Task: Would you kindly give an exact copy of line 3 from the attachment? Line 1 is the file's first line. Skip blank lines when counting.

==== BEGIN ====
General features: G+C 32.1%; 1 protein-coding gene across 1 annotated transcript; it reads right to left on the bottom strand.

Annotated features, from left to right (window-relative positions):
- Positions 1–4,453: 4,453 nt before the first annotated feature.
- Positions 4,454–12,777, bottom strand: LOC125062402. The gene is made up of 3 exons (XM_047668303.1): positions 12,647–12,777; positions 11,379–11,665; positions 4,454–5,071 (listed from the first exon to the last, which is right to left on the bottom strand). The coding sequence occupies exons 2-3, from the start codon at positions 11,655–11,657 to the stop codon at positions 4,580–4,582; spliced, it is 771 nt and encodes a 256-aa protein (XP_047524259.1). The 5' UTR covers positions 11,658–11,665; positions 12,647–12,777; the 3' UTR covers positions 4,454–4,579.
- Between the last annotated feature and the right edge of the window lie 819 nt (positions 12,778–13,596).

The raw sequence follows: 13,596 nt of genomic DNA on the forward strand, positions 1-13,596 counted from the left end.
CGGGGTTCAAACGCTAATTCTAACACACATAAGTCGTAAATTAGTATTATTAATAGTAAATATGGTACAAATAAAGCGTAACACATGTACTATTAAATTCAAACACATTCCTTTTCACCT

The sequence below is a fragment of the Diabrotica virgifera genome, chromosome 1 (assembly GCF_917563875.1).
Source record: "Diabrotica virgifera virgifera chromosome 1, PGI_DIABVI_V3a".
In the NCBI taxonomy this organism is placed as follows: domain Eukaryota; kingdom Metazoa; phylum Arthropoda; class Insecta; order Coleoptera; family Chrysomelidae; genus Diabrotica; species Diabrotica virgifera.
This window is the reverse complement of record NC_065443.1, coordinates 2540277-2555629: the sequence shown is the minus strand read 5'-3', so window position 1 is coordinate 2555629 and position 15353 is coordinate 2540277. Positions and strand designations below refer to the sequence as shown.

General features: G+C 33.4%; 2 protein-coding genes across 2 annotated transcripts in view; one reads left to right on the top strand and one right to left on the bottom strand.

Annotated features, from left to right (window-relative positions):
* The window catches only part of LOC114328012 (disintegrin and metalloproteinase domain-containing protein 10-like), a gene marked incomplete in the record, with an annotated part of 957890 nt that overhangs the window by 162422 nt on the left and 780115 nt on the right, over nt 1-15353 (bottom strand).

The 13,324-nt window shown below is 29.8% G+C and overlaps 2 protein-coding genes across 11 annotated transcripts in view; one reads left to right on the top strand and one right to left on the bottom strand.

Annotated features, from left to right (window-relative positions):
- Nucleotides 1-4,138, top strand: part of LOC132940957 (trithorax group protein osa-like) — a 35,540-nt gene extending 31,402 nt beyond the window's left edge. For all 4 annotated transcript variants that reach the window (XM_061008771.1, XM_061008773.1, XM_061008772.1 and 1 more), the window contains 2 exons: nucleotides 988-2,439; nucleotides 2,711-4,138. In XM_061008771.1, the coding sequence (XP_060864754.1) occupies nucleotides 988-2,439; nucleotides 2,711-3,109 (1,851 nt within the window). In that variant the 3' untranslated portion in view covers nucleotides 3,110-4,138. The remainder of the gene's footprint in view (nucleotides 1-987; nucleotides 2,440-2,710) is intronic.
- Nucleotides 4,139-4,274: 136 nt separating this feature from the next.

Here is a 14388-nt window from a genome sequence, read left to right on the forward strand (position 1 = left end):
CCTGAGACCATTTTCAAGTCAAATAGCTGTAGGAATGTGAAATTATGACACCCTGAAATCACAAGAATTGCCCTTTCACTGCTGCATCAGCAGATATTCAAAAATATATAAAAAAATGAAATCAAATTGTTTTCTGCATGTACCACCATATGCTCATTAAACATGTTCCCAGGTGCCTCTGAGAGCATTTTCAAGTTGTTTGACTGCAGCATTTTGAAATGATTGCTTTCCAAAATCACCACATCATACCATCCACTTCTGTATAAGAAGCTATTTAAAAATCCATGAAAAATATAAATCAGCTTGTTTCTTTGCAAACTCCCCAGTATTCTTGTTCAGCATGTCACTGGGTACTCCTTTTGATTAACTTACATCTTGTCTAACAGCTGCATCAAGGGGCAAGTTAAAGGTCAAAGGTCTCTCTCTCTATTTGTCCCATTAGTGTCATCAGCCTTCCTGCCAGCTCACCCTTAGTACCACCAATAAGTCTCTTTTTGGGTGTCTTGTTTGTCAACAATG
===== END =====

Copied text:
- Positions 1–4,453: 4,453 nt before the first annotated feature.